Published on April 7th, 2016 | by Jake Richardson10
20 MW Energy Storage For San Diego Utility
April 7th, 2016 by Jake Richardson
San Diego Gas and Electric has signed a contract with Hecate Energy Bancroft for a 20 MW energy storage system. It was reported that this amount of electricity will be enough for 28,000 households for four hours. The lithium-ion battery system will be the largest in the San Diego area.
“Furthermore, SDG&E is proud to launch an advanced energy storage facility to harness solar, wind and other sources of energy so that we can supply it to our customers when they need it most,” explained Scott Drury, an SDG&E executive.
San Diego has ranked in the top US cities for solar power, so adding energy storage there is only sensible. There is no reason why one would not expect solar power to continue growing in San Diego, so energy storage may as well.
In fact, energy storage has been recognized by California policymakers as being an integral piece of the renewable energy landscape: “Assembly Bill 2514 directed the California Public Utilities Commission (CPUC) to adopt an energy storage program and procurement target. As a result, the CPUC established an energy storage target of 1,325 MW by 2020—the largest in the nation for the states investor owned electric utilities (Pacific Gas & Electric, Southern California Edison and San Diego Gas & Electric).”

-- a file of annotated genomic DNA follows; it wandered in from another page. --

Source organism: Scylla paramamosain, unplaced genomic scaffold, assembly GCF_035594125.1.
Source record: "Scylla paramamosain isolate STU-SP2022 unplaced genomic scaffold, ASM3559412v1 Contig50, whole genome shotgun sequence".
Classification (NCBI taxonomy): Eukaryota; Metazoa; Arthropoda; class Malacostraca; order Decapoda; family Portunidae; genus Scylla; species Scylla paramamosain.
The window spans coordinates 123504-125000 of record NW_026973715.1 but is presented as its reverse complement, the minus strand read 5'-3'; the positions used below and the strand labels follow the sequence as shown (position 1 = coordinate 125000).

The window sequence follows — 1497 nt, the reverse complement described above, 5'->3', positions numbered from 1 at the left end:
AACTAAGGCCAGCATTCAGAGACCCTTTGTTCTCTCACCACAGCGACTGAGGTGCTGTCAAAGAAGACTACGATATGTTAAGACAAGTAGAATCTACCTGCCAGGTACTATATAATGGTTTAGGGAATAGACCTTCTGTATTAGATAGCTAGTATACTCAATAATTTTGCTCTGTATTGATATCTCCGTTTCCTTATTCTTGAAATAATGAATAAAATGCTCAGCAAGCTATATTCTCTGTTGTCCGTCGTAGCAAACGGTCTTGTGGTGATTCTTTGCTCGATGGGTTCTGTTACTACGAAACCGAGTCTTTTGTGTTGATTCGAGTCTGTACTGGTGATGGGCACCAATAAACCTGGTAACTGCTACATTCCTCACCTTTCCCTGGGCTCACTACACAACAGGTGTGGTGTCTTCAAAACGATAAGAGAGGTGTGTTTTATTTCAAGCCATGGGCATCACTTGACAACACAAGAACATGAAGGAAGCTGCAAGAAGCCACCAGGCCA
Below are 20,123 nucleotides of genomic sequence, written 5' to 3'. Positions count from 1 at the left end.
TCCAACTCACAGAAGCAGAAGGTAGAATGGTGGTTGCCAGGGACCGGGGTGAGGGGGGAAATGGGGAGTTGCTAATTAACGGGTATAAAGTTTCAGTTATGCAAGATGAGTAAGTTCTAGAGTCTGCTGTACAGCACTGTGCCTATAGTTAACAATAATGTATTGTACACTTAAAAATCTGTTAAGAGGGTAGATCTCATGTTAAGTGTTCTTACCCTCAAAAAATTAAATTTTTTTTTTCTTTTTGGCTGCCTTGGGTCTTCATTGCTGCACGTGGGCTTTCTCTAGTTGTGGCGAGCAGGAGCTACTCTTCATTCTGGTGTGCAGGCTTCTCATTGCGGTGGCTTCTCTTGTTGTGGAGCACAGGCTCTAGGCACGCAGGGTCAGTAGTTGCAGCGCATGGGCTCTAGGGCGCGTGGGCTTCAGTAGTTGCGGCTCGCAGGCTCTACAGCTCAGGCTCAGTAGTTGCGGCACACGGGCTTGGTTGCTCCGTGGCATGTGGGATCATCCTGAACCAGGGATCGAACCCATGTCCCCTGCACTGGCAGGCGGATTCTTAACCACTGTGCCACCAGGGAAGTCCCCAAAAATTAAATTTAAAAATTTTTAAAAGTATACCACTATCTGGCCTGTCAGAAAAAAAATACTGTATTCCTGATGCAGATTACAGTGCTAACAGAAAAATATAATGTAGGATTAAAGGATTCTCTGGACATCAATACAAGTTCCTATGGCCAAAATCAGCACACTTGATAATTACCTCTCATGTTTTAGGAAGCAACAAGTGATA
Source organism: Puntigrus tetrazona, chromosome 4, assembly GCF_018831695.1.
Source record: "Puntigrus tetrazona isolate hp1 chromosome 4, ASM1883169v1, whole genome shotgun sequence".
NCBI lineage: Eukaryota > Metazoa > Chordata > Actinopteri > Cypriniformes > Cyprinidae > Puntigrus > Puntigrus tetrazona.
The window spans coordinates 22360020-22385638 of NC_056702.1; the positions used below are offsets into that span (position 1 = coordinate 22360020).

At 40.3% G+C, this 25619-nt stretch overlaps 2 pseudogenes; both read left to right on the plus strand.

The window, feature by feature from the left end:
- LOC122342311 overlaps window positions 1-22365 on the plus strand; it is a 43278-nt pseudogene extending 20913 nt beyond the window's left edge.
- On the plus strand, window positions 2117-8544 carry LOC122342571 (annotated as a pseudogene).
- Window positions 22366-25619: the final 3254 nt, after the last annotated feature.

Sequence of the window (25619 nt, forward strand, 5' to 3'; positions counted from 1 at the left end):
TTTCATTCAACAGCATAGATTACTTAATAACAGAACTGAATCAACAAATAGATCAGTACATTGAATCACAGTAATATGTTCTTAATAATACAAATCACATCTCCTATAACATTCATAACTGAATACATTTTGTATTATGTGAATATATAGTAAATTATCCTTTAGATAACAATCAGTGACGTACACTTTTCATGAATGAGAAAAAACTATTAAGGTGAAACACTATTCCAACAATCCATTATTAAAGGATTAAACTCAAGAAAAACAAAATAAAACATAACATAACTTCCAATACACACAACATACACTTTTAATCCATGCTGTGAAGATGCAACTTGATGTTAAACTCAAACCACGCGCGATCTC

Having renewable energy storage portfolios seems to have helped states grow their renewable energy storage resources, so it only appears to be sensible to establish energy storage goals as well. Having such goals can also positively impact local businesses because they are motivated to provide technology, expertise and labor to meet them.
Energy storage might have initially seemed like technology that owners of their own solar power systems were most interested in, however, some utilities have been coming on board, as we see with this very large system.
It wasn’t long ago that Northern California’s utility, PG&E was recognized for its 4 MW / 24 MWh energy storage system and now SDG&E is following suit with its own. The southern California utility provides energy to about 3.5 million people and employs approximately 5,000.
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